Buffer stop

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A buffer stop or bumper (US) is a device to prevent railway vehicles from going past the end of a physical section of track.

The design of the buffer stop is dependent in part upon the kind of couplings that the railway uses, since the coupling gear is the first part of the vehicle that the buffer stop touches. The term "buffer stop" is itself of British origin, railways in Great Britain principally using buffer-and-screw couplings between vehicles.


Several different designs have been developed for buffer stops, depending on the coupling system in use.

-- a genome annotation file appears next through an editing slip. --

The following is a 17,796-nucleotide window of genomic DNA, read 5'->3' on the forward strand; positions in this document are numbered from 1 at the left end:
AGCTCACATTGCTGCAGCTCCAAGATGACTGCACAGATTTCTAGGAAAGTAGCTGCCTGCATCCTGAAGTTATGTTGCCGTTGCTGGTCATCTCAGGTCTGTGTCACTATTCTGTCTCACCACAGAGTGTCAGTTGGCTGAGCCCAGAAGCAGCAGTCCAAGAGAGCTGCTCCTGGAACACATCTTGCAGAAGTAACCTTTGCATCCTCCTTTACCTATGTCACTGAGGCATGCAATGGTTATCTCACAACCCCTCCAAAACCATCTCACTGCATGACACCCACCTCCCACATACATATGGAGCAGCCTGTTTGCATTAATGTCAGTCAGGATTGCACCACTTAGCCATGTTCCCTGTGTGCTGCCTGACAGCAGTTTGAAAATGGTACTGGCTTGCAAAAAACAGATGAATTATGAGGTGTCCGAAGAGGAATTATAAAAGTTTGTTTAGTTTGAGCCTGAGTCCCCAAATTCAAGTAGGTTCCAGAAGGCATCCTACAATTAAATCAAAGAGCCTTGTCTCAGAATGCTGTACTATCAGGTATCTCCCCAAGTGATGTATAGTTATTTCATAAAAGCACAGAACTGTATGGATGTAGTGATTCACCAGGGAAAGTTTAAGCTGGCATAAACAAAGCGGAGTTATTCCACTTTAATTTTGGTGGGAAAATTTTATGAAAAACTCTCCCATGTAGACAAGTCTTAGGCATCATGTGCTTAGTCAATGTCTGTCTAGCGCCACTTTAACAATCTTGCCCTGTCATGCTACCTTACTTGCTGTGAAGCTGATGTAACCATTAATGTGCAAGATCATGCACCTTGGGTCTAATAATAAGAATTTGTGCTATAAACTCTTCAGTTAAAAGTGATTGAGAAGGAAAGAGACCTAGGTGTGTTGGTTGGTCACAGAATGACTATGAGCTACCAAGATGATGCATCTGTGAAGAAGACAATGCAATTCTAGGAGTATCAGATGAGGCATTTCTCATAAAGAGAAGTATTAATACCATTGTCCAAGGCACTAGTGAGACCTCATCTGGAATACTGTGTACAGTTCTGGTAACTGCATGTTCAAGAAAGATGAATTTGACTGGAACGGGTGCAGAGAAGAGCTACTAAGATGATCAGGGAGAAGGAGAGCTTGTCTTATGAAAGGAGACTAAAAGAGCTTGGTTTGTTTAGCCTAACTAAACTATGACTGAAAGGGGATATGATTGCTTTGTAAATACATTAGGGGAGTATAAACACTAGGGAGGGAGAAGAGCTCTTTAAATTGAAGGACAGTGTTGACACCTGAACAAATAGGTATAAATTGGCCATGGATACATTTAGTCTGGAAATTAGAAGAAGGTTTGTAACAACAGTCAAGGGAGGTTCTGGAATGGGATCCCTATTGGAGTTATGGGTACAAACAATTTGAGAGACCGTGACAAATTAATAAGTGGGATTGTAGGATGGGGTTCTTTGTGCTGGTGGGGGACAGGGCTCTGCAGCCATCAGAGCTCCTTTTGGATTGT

• Buffer stops with anticlimbers
  • Buffer stops for a knuckle coupler (centrally positioned between the two rails)
  • Buffer stops with traditional "buffers" on either side
  • Hydraulic buffer stops
  • Friction buffer stops (bolted down to the rail)

In rapid transit applications, hitting the bumper block is usually a very bad thing, because of the number of passengers involved and the confined space of the tunnel. Rapid transit systems have developed buffer stops that have built-in corrugated anticlimbers that engage and interlock with the anticlimbers on the car's end sill, which prevents telescoping of the cars during impact. These bumper blocks can be identified by their distinctive 'fins' appearance.

If there is extra room behind the bumper block, there is usually a sand or ballast drag that is designed to further retard a runaway train. One such accident occurred when a Northern Line train powered...
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